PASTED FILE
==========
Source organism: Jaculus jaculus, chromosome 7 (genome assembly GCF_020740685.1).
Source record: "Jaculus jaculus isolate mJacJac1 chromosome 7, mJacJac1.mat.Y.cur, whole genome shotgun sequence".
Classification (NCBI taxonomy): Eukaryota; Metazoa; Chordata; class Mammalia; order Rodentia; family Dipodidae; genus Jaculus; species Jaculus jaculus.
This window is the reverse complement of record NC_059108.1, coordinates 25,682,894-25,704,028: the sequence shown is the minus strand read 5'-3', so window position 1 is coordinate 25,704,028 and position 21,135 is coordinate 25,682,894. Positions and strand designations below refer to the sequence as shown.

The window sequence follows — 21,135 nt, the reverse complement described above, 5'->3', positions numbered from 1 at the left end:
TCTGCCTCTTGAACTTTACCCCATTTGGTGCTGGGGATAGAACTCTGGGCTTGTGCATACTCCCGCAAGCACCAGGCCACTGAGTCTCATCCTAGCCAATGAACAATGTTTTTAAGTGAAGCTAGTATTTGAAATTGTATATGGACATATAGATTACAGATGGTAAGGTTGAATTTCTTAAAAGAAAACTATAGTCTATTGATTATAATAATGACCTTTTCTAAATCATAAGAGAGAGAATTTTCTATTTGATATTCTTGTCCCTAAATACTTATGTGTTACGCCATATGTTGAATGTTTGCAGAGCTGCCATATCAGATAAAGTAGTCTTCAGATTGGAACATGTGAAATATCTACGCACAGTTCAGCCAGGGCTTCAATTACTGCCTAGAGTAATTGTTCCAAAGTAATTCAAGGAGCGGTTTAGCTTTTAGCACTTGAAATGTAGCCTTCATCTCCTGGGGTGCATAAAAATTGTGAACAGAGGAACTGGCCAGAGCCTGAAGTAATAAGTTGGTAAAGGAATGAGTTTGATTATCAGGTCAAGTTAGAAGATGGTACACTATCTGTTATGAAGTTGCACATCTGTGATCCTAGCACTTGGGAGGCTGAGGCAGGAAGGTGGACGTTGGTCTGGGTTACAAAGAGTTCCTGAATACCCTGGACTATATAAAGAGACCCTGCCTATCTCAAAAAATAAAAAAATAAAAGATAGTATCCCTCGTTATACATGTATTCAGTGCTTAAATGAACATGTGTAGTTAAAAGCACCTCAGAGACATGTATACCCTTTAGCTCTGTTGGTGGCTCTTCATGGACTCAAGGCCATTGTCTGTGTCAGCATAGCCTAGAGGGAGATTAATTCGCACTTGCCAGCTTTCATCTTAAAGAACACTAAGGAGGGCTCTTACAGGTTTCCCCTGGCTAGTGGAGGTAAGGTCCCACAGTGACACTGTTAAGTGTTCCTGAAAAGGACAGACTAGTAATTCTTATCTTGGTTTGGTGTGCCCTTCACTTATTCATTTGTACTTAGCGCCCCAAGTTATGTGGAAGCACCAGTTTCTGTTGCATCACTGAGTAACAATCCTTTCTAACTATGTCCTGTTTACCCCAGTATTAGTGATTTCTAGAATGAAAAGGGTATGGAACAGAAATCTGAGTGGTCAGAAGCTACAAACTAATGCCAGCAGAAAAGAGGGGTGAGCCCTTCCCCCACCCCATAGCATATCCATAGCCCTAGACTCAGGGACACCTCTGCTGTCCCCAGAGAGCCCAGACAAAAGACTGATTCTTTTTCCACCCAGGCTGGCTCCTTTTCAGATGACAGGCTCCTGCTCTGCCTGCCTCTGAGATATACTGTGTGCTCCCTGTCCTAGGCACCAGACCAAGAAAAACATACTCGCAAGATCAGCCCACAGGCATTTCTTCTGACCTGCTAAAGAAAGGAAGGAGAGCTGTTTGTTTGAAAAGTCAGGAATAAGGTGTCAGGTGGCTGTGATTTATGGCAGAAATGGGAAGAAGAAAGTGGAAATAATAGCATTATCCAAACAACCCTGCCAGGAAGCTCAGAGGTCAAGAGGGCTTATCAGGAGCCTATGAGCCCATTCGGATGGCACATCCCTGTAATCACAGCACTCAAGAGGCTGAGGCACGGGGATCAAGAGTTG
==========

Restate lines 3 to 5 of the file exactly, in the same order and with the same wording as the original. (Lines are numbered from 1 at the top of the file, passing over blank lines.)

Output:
Classification (NCBI taxonomy): Eukaryota; Metazoa; Chordata; class Mammalia; order Rodentia; family Dipodidae; genus Jaculus; species Jaculus jaculus.
This window is the reverse complement of record NC_059108.1, coordinates 25,682,894-25,704,028: the sequence shown is the minus strand read 5'-3', so window position 1 is coordinate 25,704,028 and position 21,135 is coordinate 25,682,894. Positions and strand designations below refer to the sequence as shown.

The window sequence follows — 21,135 nt, the reverse complement described above, 5'->3', positions numbered from 1 at the left end: